National Day for Truth and Reconciliation

national day for truth and reconciliation logo

September 30, 2022 marks the second National Day for Truth and Reconciliation. The day is a statutory holiday for all federal employees and federally regulated workplaces. Some schools, businesses and different levels of government across the country are also choosing to observe the day, which is also known as Orange Shirt Day.

The day honours the lost children and Survivors of residential schools, their families and communities. Public commemoration of the tragic and painful history and ongoing impacts of residential schools is a vital component of the reconciliation process.

At Abundance Canada, we would like to share the following information with you to create more awareness about Canada’s history with Indigenous Peoples, and to encourage you to share your support for them.

Wear or Display Orange on September 30

Both the National Day for Truth and Reconciliation and Orange Shirt Day take place on September 30.

For many years, Indigenous peoples and allies have been celebrating Orange Shirt Day on Sep 30. This day honours the survivors and remembers those lost through the resident school system.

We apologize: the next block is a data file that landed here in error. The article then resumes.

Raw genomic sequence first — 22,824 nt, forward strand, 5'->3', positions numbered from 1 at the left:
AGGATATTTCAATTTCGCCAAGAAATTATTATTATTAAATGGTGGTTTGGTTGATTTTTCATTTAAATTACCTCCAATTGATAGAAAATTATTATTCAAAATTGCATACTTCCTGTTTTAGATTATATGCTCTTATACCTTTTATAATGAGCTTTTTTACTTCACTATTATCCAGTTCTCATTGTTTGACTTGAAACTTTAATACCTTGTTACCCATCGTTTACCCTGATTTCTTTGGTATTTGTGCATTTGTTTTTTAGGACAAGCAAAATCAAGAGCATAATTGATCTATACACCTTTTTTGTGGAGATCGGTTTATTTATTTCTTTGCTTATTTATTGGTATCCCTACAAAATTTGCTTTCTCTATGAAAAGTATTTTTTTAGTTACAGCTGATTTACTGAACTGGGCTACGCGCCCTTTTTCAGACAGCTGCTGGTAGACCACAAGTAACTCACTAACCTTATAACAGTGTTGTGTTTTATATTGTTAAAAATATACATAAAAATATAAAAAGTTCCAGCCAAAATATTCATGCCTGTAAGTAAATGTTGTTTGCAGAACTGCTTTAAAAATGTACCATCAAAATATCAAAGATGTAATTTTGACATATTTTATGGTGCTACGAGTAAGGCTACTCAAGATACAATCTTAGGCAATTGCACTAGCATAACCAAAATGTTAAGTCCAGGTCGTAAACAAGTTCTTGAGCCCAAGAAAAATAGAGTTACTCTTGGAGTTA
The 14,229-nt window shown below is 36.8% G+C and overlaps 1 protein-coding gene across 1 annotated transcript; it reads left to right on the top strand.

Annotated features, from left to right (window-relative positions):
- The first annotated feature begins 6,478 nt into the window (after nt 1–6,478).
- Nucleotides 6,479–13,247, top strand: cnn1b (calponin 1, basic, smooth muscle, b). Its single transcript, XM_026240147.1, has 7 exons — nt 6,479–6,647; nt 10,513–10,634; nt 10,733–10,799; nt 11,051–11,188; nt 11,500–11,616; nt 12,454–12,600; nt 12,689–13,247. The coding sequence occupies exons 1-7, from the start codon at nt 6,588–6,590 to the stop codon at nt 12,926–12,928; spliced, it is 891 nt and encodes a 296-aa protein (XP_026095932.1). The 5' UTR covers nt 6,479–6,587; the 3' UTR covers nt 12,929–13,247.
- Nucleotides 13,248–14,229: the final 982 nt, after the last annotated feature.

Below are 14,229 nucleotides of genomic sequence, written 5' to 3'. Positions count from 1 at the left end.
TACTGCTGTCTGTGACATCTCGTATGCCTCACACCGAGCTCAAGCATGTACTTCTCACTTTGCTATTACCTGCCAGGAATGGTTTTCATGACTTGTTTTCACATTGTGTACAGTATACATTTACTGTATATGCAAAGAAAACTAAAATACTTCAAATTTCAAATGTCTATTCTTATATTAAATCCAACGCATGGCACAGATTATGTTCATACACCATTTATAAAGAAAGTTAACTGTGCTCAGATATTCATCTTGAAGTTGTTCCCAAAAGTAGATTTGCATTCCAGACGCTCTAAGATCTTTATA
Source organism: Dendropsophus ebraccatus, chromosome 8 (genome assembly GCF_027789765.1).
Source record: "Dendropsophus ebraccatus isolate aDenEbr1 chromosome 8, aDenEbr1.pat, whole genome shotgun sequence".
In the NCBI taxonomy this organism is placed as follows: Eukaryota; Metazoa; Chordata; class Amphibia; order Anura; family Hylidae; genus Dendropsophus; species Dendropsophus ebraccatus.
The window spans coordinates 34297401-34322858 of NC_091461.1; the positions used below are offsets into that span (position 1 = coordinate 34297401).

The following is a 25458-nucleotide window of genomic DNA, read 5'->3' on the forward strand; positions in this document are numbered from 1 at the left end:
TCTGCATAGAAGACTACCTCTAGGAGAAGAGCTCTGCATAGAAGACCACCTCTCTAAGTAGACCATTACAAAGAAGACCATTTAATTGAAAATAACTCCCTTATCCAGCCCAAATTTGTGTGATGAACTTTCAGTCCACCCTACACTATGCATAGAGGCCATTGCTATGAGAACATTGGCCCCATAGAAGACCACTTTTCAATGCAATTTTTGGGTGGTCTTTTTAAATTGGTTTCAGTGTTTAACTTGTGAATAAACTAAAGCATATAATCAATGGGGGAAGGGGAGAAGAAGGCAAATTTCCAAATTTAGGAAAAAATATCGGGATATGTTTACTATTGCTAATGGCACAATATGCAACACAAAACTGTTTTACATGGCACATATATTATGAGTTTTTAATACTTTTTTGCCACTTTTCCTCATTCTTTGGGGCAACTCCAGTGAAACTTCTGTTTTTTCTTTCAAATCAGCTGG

Wearing an orange shirt represents the systematic stripping of Indigenous culture through the story of Phyllis Webstad of the Stswecem’c Xgat’tem First Nation. When she arrived at school on her first day wearing a bright new orange shirt from her grandmother, the school officials took it from her and forced her to wear school-approved attire.

Wearing orange or displaying orange outside our home (like hanging an orange shirt in your window, or displaying a flag) on Sep 30 is a way to show solidarity and allyship for Indigenous peoples as they reclaim and hold onto their culture and heritage.

Truth and Reconciliation Commission and its Calls to Action

There were 140 federally run Indian Residential Schools which operated in Canada between 1831 and 1998. The last school closed less than 25 years ago. Survivors advocated for recognition and reparations and demanded accountability for the lasting legacy of harms caused. These efforts culminated in:

The Truth and Reconciliation Commission ran from 2008 to 2015 and provided those directly or indirectly affected by the legacy of the Indian Residential Schools policy with an opportunity to share their stories and experiences. The National Centre for Truth and Reconciliation has become the permanent archive for the statements, documents and other materials the Commission gathered, and its library and collections are the foundation for ongoing learning and research.

The Commission released its final report detailing 94 calls to action. The National Day for Truth and Reconciliation is a direct response to Call to Action 80, which called for a federal statutory day of commemoration.

To learn more about residential schools in Canada:

This 5-minute video provides educational information on the timeline around residential schools in Canada:

Other resources:

Every child matters.

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